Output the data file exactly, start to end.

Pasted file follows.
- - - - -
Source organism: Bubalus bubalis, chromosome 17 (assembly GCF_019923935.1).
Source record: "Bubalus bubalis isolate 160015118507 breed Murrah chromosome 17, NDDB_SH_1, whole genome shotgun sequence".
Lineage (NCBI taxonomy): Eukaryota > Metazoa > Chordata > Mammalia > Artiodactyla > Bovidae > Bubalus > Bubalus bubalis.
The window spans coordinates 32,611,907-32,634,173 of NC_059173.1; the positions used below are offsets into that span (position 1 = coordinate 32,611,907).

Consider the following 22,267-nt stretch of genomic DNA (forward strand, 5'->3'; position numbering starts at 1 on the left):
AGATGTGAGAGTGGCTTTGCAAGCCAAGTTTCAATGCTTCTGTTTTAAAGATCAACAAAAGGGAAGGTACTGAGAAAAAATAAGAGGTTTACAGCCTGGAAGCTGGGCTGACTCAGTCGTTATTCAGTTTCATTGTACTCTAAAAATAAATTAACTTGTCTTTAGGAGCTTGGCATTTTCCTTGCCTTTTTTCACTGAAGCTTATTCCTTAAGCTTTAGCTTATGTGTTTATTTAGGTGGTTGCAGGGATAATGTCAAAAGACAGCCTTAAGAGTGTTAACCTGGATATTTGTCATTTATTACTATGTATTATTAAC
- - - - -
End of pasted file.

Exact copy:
Source organism: Bubalus bubalis, chromosome 17 (assembly GCF_019923935.1).
Source record: "Bubalus bubalis isolate 160015118507 breed Murrah chromosome 17, NDDB_SH_1, whole genome shotgun sequence".
Lineage (NCBI taxonomy): Eukaryota > Metazoa > Chordata > Mammalia > Artiodactyla > Bovidae > Bubalus > Bubalus bubalis.
The window spans coordinates 32,611,907-32,634,173 of NC_059173.1; the positions used below are offsets into that span (position 1 = coordinate 32,611,907).

Consider the following 22,267-nt stretch of genomic DNA (forward strand, 5'->3'; position numbering starts at 1 on the left):
AGATGTGAGAGTGGCTTTGCAAGCCAAGTTTCAATGCTTCTGTTTTAAAGATCAACAAAAGGGAAGGTACTGAGAAAAAATAAGAGGTTTACAGCCTGGAAGCTGGGCTGACTCAGTCGTTATTCAGTTTCATTGTACTCTAAAAATAAATTAACTTGTCTTTAGGAGCTTGGCATTTTCCTTGCCTTTTTTCACTGAAGCTTATTCCTTAAGCTTTAGCTTATGTGTTTATTTAGGTGGTTGCAGGGATAATGTCAAAAGACAGCCTTAAGAGTGTTAACCTGGATATTTGTCATTTATTACTATGTATTATTAAC